Thomas also questioned why teaching about fetishism, sadomasochistic abuse and urophilia — a fetish involving urine — is allowed. But none of those things are taught in the district, according to an email from the LCPS Instructional Committee. “There is no portion of the Virginia or LCPS curriculum that includes learning about those terms, nor are we aware of any resources that would meet that particular standard for identification,” an email from the district said.
Current school district policy allows parents to review all instructional materials that include sexually explicit content. It says, “schools shall defer to parents to determine whether the use of sexually explicit content in instructional materials, if any, is appropriate for their child.”
But Thomas wants parents to be able to essentially micromanage what materials are used by having the right to have their children opt in rather than opt out. In an interview after the meeting, Thomas said he’s not out to ban classic and popular books.
As examples of books he wouldn’t ban, Thomas cited Homer’s “The Odyssey,” which includes discussion of forced marriage of women, J.D. Salinger’s “Catcher in the Rye,” which includes a teacher trying to molest the teenaged protagonist of the book, and Margaret Atwood’s “The Handmaid’s Tale,” in which America is taken over by a radical Christian organization called the “Sons of Jacob” who rape women and force them to give birth.
Thomas said he only wants books banned that have no “artistic, political, or scientific value” for students or “prurient” material.
“No one’s here to debate classics,” said Thomas who noted he was formerly treasurer of the Loudoun Literacy Council. “We’re talking about books [available in the district] that have been read before the school board. Things that glorify sex work, things that glorify anal sex, [oral sex] and pedophilia.”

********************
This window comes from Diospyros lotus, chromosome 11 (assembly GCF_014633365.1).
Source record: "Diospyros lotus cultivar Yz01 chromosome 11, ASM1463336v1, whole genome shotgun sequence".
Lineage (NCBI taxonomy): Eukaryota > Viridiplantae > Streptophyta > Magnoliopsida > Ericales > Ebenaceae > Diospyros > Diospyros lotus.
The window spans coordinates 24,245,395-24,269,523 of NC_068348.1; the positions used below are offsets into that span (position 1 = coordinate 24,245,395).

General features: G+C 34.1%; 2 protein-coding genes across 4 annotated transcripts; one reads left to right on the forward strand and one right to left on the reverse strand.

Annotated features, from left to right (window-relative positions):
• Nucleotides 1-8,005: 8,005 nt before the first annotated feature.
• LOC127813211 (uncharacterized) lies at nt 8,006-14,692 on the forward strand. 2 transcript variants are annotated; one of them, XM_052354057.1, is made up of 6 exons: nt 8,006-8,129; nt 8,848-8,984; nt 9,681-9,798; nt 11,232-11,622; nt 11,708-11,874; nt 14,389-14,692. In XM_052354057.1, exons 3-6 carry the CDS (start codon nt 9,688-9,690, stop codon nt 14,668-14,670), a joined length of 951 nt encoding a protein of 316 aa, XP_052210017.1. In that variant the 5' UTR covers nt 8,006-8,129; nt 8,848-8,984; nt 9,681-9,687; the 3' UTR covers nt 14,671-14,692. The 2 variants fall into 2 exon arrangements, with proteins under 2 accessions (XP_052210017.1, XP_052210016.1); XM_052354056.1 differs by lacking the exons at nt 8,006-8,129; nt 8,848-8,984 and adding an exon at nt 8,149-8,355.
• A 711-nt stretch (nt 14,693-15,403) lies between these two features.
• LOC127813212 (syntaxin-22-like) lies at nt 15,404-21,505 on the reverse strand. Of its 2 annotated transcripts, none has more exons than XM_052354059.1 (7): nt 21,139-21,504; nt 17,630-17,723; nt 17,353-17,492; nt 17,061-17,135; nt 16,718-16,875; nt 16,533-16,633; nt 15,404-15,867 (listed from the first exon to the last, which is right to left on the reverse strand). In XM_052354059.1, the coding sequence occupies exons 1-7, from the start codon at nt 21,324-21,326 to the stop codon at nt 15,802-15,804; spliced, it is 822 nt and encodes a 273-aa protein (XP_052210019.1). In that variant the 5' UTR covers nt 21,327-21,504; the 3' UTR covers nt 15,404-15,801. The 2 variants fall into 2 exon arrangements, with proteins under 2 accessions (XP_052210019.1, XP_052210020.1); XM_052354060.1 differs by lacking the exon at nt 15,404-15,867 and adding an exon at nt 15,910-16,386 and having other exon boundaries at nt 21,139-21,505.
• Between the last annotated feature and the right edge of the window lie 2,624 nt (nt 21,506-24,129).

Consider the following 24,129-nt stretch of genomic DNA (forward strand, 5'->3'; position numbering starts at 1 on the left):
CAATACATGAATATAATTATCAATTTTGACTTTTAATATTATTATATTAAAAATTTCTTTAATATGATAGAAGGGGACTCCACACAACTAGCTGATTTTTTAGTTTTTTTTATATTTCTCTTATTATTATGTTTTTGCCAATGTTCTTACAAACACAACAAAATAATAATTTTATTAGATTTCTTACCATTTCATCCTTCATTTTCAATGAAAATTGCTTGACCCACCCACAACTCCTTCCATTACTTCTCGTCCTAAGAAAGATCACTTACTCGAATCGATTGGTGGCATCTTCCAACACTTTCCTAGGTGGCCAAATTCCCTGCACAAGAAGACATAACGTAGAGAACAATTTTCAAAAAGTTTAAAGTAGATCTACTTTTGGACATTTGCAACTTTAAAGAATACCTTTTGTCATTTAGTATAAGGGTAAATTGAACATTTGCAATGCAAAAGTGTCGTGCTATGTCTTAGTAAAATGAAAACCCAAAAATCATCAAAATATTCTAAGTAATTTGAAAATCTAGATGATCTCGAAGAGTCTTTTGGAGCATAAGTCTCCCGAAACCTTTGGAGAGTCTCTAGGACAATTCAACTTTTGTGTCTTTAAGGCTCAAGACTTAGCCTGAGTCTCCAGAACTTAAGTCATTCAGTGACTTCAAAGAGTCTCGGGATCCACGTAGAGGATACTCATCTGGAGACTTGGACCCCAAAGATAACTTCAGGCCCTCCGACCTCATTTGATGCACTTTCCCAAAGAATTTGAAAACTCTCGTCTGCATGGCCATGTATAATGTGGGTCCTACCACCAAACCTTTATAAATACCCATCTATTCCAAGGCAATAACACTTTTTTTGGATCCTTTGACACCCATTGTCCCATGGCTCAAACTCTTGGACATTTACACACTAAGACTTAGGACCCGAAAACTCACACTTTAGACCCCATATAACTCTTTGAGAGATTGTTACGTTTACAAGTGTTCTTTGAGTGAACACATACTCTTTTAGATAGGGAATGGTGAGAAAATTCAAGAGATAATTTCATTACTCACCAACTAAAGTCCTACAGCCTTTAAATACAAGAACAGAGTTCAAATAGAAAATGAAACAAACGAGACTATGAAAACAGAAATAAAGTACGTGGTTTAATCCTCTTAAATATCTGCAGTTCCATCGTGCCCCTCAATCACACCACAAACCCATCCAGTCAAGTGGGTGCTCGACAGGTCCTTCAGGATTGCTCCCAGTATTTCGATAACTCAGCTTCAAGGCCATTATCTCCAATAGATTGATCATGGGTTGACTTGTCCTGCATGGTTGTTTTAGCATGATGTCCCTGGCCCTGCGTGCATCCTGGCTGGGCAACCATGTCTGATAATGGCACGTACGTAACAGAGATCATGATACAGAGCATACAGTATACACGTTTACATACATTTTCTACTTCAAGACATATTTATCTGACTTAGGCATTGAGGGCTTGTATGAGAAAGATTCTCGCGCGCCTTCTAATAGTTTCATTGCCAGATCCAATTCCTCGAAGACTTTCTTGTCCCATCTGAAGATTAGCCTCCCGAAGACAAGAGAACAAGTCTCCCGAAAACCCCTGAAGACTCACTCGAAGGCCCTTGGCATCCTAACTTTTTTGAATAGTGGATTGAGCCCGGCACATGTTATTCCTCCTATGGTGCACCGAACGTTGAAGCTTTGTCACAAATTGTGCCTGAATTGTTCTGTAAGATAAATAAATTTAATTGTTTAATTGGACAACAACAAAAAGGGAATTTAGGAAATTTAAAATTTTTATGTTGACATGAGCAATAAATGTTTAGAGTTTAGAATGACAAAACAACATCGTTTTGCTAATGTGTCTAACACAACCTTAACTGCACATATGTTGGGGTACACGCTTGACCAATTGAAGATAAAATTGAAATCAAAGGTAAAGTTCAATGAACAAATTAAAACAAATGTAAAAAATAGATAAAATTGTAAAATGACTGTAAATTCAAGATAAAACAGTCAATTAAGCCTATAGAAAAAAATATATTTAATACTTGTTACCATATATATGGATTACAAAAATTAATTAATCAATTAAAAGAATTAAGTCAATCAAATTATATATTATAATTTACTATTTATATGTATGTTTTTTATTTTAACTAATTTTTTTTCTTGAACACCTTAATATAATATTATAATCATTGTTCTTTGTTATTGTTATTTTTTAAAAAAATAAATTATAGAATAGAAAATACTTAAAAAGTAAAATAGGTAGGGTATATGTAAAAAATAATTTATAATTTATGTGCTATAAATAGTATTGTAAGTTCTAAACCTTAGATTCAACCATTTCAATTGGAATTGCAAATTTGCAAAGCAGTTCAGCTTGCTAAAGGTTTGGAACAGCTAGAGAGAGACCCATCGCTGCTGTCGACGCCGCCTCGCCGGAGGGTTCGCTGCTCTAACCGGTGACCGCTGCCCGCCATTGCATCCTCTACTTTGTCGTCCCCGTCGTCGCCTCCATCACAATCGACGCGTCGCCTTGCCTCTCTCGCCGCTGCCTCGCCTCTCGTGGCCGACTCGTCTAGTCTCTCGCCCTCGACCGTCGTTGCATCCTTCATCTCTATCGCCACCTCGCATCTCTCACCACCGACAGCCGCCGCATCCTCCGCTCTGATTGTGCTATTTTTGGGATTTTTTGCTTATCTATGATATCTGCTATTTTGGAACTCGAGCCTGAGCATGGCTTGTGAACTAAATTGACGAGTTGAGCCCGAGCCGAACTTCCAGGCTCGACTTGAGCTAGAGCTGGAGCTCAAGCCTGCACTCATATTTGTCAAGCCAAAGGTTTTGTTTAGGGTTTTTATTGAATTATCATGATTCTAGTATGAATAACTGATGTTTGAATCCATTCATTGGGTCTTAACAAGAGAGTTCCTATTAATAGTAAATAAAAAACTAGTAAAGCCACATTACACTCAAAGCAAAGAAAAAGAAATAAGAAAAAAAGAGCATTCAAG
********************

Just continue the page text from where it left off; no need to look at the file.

Thomas, who has two daughters in LCPS and three who’ve graduated, said he’s not trying to dictate what other parents’ children can be taught, but questioned why sex education is taught in schools.
“We need to get back to academics and leave it to the parents to teach the beauty of sexuality,” said Thomas who also called for banning rainbow flags on school property. “Why would you give a fellow adult the right to teach about sexuality? That’s called grooming and abuse.”
Also critical of LCPS was Michael Rivera, a Leesburg district school board candidate with three children in LCPS. He said parents should be part of the library materials review process.
“You people think we’re just nobodies [but] we’re not going away,” he said. “We’re going to reform this school system and strive for excellence.”
But to speaker Erika Weiskopf, the sexually explicit content policy is a solution in search of a problem. Weiskopf — whose mother Andrea Weiskopf has taught at LCPS since 2006 — noted parents can review all materials, most of which are online. She stressed that parents who find materials objectionable can have alternative materials taught to their children.
“This policy is a pretense to strip books with diverse characters and diverse authors from our school system,” said Weiskopf who read a written statement from her mother who couldn’t attend the meeting. “Additionally, requiring teachers to give 30 days notice before using material is an insult to teachers who’ve been licensed and endorsed by this very commonwealth.”
After the meeting, Erika Weiskopf decried the tactics of some critics of LCPS. She said her mother had been subjected to online harassment, including being told to commit suicide, after video of her speaking in favor of the LCPS curriculum was aired on Fox News pundit Tucker Carlson’s show.
The younger Weiskopf stressed the need for context in reviewing books. She said books that discuss sexual abuse can help children better understand it and prevent them from being victims.
“Not having the language, that’s what disempowers kids,” she said. “These things are happening whether or not they read these books. Why shouldn’t they read them in an environment where teachers are supporting them?”